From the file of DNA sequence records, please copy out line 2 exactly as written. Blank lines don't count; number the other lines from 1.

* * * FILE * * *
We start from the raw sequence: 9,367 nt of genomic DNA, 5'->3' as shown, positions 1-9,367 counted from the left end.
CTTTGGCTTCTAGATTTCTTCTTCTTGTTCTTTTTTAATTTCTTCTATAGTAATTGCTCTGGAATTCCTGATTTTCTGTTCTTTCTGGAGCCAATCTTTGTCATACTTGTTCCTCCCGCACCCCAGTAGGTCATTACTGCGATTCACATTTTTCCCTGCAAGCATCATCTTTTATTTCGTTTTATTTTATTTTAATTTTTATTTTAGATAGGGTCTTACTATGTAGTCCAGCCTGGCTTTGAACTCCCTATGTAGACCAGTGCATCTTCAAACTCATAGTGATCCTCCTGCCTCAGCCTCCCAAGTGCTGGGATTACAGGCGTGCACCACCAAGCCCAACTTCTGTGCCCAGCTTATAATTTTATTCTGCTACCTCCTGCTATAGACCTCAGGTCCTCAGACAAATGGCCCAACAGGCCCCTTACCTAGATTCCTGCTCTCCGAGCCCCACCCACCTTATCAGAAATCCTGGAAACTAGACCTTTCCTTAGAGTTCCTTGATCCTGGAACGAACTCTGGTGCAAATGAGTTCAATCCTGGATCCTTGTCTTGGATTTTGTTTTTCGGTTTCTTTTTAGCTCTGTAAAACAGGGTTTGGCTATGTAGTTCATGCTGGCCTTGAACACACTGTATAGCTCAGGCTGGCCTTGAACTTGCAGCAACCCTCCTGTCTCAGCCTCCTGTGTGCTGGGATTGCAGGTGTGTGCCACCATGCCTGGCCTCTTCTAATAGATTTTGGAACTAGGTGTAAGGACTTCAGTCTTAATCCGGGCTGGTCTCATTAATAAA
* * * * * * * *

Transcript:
CTTTGGCTTCTAGATTTCTTCTTCTTGTTCTTTTTTAATTTCTTCTATAGTAATTGCTCTGGAATTCCTGATTTTCTGTTCTTTCTGGAGCCAATCTTTGTCATACTTGTTCCTCCCGCACCCCAGTAGGTCATTACTGCGATTCACATTTTTCCCTGCAAGCATCATCTTTTATTTCGTTTTATTTTATTTTAATTTTTATTTTAGATAGGGTCTTACTATGTAGTCCAGCCTGGCTTTGAACTCCCTATGTAGACCAGTGCATCTTCAAACTCATAGTGATCCTCCTGCCTCAGCCTCCCAAGTGCTGGGATTACAGGCGTGCACCACCAAGCCCAACTTCTGTGCCCAGCTTATAATTTTATTCTGCTACCTCCTGCTATAGACCTCAGGTCCTCAGACAAATGGCCCAACAGGCCCCTTACCTAGATTCCTGCTCTCCGAGCCCCACCCACCTTATCAGAAATCCTGGAAACTAGACCTTTCCTTAGAGTTCCTTGATCCTGGAACGAACTCTGGTGCAAATGAGTTCAATCCTGGATCCTTGTCTTGGATTTTGTTTTTCGGTTTCTTTTTAGCTCTGTAAAACAGGGTTTGGCTATGTAGTTCATGCTGGCCTTGAACACACTGTATAGCTCAGGCTGGCCTTGAACTTGCAGCAACCCTCCTGTCTCAGCCTCCTGTGTGCTGGGATTGCAGGTGTGTGCCACCATGCCTGGCCTCTTCTAATAGATTTTGGAACTAGGTGTAAGGACTTCAGTCTTAATCCGGGCTGGTCTCATTAATAAA